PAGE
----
There is a popular old legend that a person only uses a fraction of his brain. There does not seem to be any science behind this myth, but the idea that we have more capacity than we are aware of is attractive to people. It stems from our being witness to tremendous feats that people can accomplish with their bodies. At first glance, their bodies look a lot like the bodies of others, and yet they can stretch, flex, train, and push their bodies to do things that surprise and amaze us. From there, it would seem like a small leap to the notion that we can flex our otherwise similar brains and accomplish amazing feats with our brain, as well.

There is not much to support the body-brain analogy, as attractive as the idea might seem. But the idea of stretching ourselves to release the potential in us remains attractive and should be pursued. People who climb want to see how high they can climb, swimmers want to see how far or fast they can swim; runners want to know just how quickly the human body can run a mile.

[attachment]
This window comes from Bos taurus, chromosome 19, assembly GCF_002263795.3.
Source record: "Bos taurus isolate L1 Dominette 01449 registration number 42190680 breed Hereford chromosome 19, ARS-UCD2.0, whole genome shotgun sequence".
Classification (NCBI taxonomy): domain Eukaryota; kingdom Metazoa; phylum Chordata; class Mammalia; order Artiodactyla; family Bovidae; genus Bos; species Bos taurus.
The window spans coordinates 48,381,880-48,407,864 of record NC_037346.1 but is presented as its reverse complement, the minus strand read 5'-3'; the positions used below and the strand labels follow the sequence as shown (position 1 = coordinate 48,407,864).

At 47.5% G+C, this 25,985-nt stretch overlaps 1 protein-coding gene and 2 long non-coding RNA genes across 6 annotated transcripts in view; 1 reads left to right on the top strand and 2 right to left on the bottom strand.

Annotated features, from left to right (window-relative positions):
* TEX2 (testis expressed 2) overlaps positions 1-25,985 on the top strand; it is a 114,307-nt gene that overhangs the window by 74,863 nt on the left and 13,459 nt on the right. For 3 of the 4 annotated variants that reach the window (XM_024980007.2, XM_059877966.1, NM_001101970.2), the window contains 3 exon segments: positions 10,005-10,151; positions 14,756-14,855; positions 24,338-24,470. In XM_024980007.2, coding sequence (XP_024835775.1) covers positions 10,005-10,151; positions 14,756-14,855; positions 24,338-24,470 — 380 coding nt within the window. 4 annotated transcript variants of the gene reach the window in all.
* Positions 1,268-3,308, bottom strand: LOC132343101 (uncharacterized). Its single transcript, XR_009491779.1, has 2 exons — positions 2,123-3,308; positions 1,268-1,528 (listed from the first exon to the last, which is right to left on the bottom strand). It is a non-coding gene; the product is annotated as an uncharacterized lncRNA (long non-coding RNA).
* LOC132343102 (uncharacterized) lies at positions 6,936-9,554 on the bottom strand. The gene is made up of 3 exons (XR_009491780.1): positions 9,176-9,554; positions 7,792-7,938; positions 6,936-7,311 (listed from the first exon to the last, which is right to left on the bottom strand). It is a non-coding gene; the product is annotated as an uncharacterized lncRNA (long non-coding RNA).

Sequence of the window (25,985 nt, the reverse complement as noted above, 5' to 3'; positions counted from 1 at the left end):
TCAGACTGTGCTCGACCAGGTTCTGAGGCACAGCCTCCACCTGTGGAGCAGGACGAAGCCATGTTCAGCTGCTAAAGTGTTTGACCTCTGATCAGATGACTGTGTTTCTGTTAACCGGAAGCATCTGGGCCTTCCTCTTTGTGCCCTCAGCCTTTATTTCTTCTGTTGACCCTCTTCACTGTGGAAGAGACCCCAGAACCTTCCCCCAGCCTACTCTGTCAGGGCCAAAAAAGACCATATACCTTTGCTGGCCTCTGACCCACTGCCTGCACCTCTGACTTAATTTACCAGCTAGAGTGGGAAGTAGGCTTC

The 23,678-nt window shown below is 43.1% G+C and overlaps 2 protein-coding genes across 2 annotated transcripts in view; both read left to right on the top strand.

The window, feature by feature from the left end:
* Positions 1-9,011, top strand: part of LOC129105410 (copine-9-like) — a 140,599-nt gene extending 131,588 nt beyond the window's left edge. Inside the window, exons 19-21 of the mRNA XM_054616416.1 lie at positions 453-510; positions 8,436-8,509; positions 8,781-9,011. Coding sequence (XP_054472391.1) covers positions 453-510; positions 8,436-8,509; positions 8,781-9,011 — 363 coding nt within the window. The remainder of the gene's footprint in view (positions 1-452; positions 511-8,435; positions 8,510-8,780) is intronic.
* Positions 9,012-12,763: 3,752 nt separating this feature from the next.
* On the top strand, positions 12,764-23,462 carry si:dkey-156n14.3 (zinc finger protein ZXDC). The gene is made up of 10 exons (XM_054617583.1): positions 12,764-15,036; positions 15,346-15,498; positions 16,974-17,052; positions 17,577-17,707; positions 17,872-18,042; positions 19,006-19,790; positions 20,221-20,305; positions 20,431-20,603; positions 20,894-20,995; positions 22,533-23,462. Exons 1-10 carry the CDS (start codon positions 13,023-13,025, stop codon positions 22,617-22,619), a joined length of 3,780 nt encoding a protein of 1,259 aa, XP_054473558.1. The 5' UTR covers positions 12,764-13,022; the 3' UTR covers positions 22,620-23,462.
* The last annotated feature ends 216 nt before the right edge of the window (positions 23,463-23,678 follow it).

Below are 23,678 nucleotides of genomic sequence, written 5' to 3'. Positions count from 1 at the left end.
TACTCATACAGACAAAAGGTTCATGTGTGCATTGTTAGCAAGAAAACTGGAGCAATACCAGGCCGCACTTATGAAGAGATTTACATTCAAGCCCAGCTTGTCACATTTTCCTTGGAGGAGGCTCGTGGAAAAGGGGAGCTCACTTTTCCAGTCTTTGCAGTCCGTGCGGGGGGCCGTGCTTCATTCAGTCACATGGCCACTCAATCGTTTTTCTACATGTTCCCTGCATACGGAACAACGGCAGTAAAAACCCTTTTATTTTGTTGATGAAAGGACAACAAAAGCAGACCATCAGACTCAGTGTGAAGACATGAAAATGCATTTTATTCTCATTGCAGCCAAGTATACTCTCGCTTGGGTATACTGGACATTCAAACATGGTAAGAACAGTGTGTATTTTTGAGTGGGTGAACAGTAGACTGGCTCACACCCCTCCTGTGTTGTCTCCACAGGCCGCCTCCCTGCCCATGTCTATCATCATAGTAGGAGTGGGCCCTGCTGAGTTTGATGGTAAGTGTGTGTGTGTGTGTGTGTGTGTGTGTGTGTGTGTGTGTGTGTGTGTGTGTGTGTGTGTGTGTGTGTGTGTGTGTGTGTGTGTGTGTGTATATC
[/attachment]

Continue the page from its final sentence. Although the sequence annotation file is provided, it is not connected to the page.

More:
And if the body-brain analogy is weak, there is a great deal to learn from a body-soul analogy. Most people utilize but a fraction of their souls. And there is a very high price which we pay for neglecting our soul. In the case of the body, we suffer from atrophy and loss of tone if we do not utilize the capacities of the body, but there is not much proof that we gain longevity or the like from being a body-builder. Going beyond the basics to body-building is primarily driven by the desire to know just how far a person can stretch the capacities of the body. With regards the soul, there is a parallel atrophy which sets in if a person does not utilize all the parts of his soul. But, in contrast to the less-clear benefits of becoming a body-builder, there are profound benefits from becoming a soul-builder, and those benefits go well beyond just knowing how far one can go in utilizing his soul.

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